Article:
If you feel “down” more often that you feel “up”, you may be among the growing number of people who suffer from depression, and for some, although it may sound too simple, the answer lies in food choices.
I’m one of those people who usually wakes up to greet every day with enthusiasm; when my daughter was young, she was like that too, but as a teenager, she often barely spoke to me until later in the day, and couldn’t find much to get excited about. I had to force her to do the jobs on her chore list; she always claimed to be tired, even when she had just slept ten hours.
I thought hormone changes were to blame; after all, teenagers are known for their mood swings. It took me a while to realize that recent changes in her eating habits were part of the problem.
I’ve always believed in good nutrition. I raised my children on whole, unprocessed foods so they could get what they needed to be healthy. But when young adults spend more time away from home with money in their pockets from part-time work, they eat what they like.
My daughter had developed a fondness for croissants, as well as generous amounts of candy, mostly chocolate. She depended on coffee (with a ton of cream and sugar), or Mountain Dew (a caffeine-and-sugar-laden soft drink) to give her energy for school and work.
Maybe Eva was testing out her newly-found freedom by eating foods she didn’t get often as a child, but teenagers aren’t the only ones who fall into the trap of poor nutrition and pay a high price without understanding the cause.
When Your Emotions Get the Upper Hand
Emotions are part of what make us all human, but poor dietary choices can cause false bad moods that make us feel sad or apathetic when our circumstances can’t be blamed.
Biochemical processes are dependent on the fuel we provide through food choices. We have four different types of chemicals that affect mood: serotonin, endorphins, gamma-aminobutyric acid (GABA), and catecholamines. Deficiencies can be caused by stress, a lack of specific nutrients, genetics, or a combination of these, as well as other factors.
If you have trouble with bad moods regularly, you may want to take a close look at the foods you’re eating.
Julia Ross, M.A., is a nutritional psychologist and the author of The Mood Cure: the 4-Step Program to Take Charge of Your Emotions – Today. She believes many people who feel depressed or lethargic can make quick improvements by avoiding certain foods.
After reading the introduction to her book, I was hooked. I wanted my daughter back, the one who smiled and laughed in the morning, who enjoyed the social and academic challenges of school, and who had energy in the evening for helping with dinner and maybe even taking a stroll before dark.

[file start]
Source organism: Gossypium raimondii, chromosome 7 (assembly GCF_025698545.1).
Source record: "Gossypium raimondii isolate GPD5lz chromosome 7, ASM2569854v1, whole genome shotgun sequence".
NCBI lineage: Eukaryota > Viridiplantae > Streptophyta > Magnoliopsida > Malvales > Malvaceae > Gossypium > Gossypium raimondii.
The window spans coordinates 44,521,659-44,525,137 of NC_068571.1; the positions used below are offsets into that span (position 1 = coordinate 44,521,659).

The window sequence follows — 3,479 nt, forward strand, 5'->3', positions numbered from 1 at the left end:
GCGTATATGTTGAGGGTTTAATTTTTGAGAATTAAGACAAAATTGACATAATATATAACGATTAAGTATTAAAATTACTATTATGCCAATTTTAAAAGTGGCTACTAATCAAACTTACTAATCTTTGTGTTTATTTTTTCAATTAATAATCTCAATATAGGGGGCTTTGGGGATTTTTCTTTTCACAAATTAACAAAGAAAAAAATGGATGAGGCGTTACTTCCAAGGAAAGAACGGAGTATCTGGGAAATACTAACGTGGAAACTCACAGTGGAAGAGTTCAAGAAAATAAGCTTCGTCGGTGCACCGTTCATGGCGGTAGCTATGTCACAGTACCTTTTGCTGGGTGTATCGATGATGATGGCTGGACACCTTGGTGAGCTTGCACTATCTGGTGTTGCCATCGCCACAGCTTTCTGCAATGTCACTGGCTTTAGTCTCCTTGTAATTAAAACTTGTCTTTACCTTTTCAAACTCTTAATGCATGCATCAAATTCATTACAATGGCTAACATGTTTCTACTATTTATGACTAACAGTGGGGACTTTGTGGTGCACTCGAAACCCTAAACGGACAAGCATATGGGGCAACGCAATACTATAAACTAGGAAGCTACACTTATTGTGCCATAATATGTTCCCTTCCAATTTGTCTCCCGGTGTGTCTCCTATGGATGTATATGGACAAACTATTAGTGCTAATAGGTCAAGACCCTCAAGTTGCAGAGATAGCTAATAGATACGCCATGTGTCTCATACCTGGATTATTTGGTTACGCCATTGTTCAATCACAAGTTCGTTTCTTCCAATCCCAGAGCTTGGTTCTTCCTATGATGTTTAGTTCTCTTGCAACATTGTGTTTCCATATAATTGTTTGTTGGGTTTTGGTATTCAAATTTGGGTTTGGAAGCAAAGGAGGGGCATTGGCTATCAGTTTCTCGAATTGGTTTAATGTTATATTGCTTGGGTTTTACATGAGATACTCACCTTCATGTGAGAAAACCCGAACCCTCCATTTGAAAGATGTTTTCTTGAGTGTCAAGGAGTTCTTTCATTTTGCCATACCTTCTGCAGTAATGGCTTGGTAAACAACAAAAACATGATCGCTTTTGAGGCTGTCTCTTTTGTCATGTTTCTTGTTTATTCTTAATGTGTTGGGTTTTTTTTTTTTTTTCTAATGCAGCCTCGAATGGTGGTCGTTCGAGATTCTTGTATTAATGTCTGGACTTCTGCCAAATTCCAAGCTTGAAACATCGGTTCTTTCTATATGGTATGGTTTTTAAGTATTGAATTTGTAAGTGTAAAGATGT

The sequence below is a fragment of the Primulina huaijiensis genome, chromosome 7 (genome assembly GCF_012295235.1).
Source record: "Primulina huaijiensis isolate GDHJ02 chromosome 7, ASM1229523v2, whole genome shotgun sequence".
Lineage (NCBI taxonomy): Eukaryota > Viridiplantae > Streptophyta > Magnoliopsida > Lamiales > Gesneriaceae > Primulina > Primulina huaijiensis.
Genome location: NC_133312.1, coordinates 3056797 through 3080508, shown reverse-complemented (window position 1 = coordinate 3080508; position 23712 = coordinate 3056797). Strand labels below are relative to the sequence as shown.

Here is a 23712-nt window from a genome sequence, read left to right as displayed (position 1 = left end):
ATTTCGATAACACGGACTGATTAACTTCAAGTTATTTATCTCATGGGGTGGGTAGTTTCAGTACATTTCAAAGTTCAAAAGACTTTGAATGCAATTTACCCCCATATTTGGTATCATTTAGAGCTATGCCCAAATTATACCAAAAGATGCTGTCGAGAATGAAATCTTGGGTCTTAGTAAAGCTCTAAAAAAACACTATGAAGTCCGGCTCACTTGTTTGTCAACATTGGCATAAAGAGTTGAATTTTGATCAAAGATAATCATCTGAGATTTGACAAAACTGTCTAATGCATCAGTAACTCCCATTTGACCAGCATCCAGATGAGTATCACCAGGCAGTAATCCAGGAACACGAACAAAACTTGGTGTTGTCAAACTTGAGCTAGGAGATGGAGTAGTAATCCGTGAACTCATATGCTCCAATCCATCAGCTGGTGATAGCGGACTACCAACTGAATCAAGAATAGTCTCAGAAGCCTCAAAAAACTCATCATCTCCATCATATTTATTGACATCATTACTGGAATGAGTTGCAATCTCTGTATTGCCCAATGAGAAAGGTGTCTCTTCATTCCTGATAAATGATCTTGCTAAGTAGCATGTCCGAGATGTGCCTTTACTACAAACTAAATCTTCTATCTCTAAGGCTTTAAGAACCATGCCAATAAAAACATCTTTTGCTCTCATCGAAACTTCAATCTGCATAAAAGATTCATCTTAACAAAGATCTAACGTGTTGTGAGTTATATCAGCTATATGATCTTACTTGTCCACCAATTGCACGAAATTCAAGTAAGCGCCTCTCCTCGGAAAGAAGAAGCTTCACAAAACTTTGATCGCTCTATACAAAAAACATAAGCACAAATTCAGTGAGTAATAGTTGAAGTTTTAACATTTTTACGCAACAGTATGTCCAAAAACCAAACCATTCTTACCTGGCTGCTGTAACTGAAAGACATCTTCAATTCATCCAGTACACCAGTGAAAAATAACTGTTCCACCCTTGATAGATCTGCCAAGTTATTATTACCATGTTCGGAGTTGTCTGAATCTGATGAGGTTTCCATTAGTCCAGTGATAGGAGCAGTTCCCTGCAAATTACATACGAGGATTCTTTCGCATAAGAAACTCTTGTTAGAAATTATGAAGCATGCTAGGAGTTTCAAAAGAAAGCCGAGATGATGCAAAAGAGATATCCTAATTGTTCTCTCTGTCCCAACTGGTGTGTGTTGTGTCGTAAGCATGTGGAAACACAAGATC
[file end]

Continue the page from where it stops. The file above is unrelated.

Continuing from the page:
In Dr. Ross’s book, she proposes:
“. . . that much of our increasing emotional distress stems from easily corrected malfunctions in our brain and body chemistry – malfunctions that are primarily the result of critical, unmet nutritional needs . . . when your food quality or quantity deteriorates, mood is the first casualty, even before your physical health begins to deteriorate.”
“Bad Mood” Foods
Most people understand that refined foods like white flour and sugar aren’t good nutritional choices, but did you know eating them regularly can put you in a bad mood? These two foods top Dr. Ross’s list of “bad mood” foods.
Let’s take a look at what else she recommends avoiding as a natural cure for depression.
- Both caffeine and aspartame (an artificial sweetener) interfere with serotonin production.
- Junk foods rob you of vital nutrients while decreasing your appetite for healthy foods.
- Foods made from soybeans decrease thyroid function, making you feel sluggish and depressed.
- Grains, including barley, oats, rye and wheat, can be a problem for some people.
- Processed oils like safflower, sunflower, peanut, and canola are often rancid, leading to inflammation that causes neurotransmitter malfunctions in the brain; choose healthy fats like olive oil and coconut oil.
Getting plenty of protein-rich foods, including meat, eggs and fish, along with fresh vegetables and fruits, will help you get the nutrients you need for efficient biochemistry. Limiting or forgoing refined carbohydrates like bread, white rice, pasta and anything with sugar is a good bet for feeling cheerful and full of energy.
Eva wasn’t receptive to my ideas when I first talked to her about using food choices as a natural cure for depression, but mothers don’t give up easy, and eventually she agreed to try eating better for a week to see if it made any difference in the way she felt.
By the end of that week, she was a whole different person! She felt rested after sleeping seven or eight hours, she was animated and chatty in the mornings, and got her chores done without nagging.
Feeling better inspired Eva to cut back on the white flour and sugar. Smart food choices turned Eva around in seven days, and it might do the same for you (or someone you love).
Dump the junk and get happy. If you try this natural remedy for depression, let us know how it works for you in the comment section.